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Fractals

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Lately, after having watched several episodes of Stargate SG1 involving hyperspace, it dawned on me how similiar to a fractal their hyperspace backgrounds are. I've been thinking of investigating using fractals for the hyperspace background textures in the game I'm building (OpenGL). Does anyone know of a good beginner's resource for learning more about fractals and how to plot them, use them, etc? I'd rather not buy a book, though. I'm more interested in resources on the net. Thank you, -Richard Lewis

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From what I remember the big idea with plotting a fractal is roughly like this:

You consider that your screen maps to a rectangular piece of the complex numbers. e.g. x1<x<x2, y1<y<y2.

Find the values z0 = x0+i*y0 to which a pixel corresponds, from x0 = x1+(x2-x1)*(pixelX/ResX)
and y0 = y1 + (y2-y1)*(pixelY/ResY). ResX,ResY are the resolution of the monitor e.g. 800,600

Consider a z0 = x0+i*y0. Don't be scared by the complex numbers, you can consider them as an ordered pair that transform via certain rules. It's not difficult...

Choose a recursive formula (the fractal itsself), and plug the initial z0 = x0+i*y0 into it. Let z1 = x1+i*y1 be the new value you'll get, plug it in again to get another pair (x2,y2) and so on... until

1st) The abs.value of (xn, yn) which is sqrt(x2+y2) becomes greater than 2. (Or -of course- x2+y2 > 4)
or
2nd) You've reached a maximum number of iterations and (1) has not yet been satisfied... Given the formula, there may be some points for which (1) may never become true.

If (1) was satisfied, use the index 'n' where the iteration stopped, and set the pixel to a color corresponding uniquely to that 'n'.

If (2) was satisfied, set the pixel to black.

Continue with the next pixel...

This is the big idea, I don't know if there are other ways too; This one is used for the most famous fractals like the Mandelbrot and Julia sets.

E.g., typical values for the Mandelbrot, are roughly x0=-2,x1=1, y1=-1, y2=1. Its recursive formula is zn+1 = zn2 + z0, where z0 = x0 + i*y0 that I described above.
I guess you'll only need to look for the transformation rules of the complex numbers to implement their required math...

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Original post by someusername
1st) The abs.value of (xn, yn) which is sqrt(x2+y2) becomes greater than 2. (Or -of course- x2+y2 > 4)

Good explanation of the Escape-time fractals! There's just one small thing I'd like to correct you on: the value "2" is a parameter, not a constant - different fractals need different values of this parameter to make sense.

Quote:
Original post by someusername
This is the big idea, I don't know if there are other ways too; This one is used for the most famous fractals like the Mandelbrot and Julia sets.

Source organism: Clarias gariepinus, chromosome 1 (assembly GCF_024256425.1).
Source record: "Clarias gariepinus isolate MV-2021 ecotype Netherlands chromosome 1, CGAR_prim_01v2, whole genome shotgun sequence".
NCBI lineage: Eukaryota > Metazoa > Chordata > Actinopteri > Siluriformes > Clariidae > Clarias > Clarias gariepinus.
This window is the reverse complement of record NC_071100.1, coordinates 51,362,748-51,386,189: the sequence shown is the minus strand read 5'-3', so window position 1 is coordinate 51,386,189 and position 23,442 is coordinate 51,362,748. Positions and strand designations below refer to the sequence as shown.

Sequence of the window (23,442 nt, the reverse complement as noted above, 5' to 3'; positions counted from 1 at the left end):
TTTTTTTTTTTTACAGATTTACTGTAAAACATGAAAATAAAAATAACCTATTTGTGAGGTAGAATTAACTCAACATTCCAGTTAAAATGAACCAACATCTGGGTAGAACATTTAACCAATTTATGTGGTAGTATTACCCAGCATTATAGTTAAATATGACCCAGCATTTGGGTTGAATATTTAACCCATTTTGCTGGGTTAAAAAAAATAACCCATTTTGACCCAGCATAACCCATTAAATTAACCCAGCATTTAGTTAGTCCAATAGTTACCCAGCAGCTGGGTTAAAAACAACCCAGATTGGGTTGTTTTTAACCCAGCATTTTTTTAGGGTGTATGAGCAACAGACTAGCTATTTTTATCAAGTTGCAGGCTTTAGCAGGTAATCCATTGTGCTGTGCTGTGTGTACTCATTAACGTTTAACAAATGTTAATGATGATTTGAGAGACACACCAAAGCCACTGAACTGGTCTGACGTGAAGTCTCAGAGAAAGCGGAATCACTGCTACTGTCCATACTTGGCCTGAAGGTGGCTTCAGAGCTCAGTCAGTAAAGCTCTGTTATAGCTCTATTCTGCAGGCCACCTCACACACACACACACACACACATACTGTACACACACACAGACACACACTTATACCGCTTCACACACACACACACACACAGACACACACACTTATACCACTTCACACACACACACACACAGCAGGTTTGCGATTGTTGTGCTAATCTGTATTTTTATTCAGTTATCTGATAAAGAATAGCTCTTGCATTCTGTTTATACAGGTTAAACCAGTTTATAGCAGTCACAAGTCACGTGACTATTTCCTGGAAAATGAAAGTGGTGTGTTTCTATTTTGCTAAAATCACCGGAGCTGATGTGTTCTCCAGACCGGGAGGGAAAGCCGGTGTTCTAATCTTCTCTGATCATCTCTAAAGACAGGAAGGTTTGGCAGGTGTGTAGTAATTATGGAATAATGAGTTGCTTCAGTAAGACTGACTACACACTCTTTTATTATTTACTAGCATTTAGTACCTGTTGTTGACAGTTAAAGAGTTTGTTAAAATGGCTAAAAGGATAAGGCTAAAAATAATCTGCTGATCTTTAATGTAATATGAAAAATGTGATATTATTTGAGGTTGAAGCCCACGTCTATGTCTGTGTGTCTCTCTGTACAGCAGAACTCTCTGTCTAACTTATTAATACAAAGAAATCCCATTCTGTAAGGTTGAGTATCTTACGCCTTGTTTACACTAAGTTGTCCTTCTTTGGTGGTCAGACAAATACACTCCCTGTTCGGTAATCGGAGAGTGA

While it's true that Escape-time fractals (like Mandelbrot and Julia sets) are the most famous, they are by no means the only ones. Some other well know fractal types are:

- L-systems (link; this includes the famous Koch Snowflake),
- IFS (link, link; this includes the well known Sierpinski Gasket and the Barnsley Fern),
- Plasma fractals (link, link; this type of fractal can be used to generate realistic landscapes and cluds, and was reportedly used for special effects in Star Trek),
- Strange Attractors (link; this includes the famous Lorenz Attractor, Hénon Map and Logistic Map and is of special interest to physics and Chaos Theory),
- etc...


To the OP:

To learn more about fractals and their construction it might be instructive to play around with them a bit in Ultra Fractal or FractInt (draw a few fractals, examine the functions used to create them, try your hand at modifying an existing fractal or writting a new one on your own...).


PS: I also found the following two sites: A Beginner's Guide to Chaos (also includes a section on fractals) and Fractal Programming (!).

[Edited by - Devilogic on March 1, 2006 11:07:12 AM]

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Quote:
Original post by Devilogic
Quote:
Original post by someusername
1st) The abs.value of (xn, yn) which is sqrt(x2+y2) becomes greater than 2. (Or -of course- x2+y2 > 4)

Good explanation of the Escape-time fractals fractals! There's just one small thing I'd like to correct you on: the value "2" is a parameter, not a constant - different fractals need different values of this parameter to make sense.

Thanks for clarifying this. I didn't know. Actually I thought it might come from some theorem or sth. (!) Anyway, it's been more than 4 years since I've done any fractals, I'm glad I still remember these.
I'm off to check your links.

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